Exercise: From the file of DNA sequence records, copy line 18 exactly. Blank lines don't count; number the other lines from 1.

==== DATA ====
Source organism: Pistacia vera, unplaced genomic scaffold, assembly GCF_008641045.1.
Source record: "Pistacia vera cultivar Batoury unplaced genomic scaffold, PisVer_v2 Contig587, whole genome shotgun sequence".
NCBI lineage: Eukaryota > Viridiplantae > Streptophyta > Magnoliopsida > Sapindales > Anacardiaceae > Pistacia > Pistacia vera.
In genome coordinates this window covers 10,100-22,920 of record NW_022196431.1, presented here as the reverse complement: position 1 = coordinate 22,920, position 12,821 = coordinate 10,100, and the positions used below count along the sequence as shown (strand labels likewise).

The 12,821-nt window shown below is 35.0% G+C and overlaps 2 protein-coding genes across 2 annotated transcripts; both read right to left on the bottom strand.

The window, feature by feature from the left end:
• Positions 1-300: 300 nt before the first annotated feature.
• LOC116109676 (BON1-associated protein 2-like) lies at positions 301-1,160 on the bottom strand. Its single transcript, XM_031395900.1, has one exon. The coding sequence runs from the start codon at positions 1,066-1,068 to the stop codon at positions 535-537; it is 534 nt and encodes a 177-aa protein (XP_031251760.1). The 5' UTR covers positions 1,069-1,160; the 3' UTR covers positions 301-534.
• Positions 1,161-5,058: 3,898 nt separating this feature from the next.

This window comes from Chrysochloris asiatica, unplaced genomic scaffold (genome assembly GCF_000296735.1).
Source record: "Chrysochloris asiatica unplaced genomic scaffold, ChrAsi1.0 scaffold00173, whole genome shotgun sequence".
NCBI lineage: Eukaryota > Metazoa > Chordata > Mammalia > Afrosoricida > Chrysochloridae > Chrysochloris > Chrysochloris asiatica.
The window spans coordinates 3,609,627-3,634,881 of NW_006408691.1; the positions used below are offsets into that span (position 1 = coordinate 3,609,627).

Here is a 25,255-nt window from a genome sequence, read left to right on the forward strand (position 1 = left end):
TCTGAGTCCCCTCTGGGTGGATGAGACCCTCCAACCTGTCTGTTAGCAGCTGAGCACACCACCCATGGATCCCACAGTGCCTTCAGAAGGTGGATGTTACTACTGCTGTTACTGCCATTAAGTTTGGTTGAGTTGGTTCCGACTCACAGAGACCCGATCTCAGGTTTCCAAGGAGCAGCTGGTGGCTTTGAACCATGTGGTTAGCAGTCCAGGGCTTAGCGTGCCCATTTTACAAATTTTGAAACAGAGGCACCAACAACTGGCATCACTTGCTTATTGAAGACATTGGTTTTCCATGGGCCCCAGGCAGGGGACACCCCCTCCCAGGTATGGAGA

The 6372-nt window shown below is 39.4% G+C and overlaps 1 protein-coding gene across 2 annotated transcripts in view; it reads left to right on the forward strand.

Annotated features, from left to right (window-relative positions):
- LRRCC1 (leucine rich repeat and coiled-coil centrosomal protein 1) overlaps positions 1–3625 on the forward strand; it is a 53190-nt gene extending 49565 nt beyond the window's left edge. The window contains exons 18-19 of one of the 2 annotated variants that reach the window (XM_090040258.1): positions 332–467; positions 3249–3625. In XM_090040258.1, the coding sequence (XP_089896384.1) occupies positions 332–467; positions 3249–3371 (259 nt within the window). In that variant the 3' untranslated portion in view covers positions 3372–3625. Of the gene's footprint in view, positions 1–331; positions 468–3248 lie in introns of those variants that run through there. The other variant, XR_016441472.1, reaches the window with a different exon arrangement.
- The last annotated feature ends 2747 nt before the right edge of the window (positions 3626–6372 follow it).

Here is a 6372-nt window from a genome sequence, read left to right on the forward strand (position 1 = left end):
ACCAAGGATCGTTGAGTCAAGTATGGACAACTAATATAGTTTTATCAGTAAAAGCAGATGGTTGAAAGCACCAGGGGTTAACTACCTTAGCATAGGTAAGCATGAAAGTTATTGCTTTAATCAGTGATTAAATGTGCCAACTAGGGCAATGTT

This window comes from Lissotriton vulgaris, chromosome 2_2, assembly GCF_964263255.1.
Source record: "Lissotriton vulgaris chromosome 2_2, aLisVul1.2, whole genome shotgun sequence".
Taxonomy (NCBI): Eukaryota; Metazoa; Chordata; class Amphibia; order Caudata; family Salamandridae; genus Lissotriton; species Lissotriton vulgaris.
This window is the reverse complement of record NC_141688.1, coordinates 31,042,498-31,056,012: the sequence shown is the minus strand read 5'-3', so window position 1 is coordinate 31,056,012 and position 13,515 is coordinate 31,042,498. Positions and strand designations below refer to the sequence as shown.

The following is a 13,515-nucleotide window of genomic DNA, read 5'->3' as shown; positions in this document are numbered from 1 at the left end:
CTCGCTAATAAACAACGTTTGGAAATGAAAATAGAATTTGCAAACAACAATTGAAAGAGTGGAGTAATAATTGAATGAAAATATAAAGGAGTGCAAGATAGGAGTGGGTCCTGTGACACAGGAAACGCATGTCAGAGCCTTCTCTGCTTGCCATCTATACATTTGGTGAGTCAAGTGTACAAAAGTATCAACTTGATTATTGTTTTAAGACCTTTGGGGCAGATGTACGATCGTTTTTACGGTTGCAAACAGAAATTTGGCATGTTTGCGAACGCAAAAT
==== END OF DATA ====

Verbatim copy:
- LRRCC1 (leucine rich repeat and coiled-coil centrosomal protein 1) overlaps positions 1–3625 on the forward strand; it is a 53190-nt gene extending 49565 nt beyond the window's left edge. The window contains exons 18-19 of one of the 2 annotated variants that reach the window (XM_090040258.1): positions 332–467; positions 3249–3625. In XM_090040258.1, the coding sequence (XP_089896384.1) occupies positions 332–467; positions 3249–3371 (259 nt within the window). In that variant the 3' untranslated portion in view covers positions 3372–3625. Of the gene's footprint in view, positions 1–331; positions 468–3248 lie in introns of those variants that run through there. The other variant, XR_016441472.1, reaches the window with a different exon arrangement.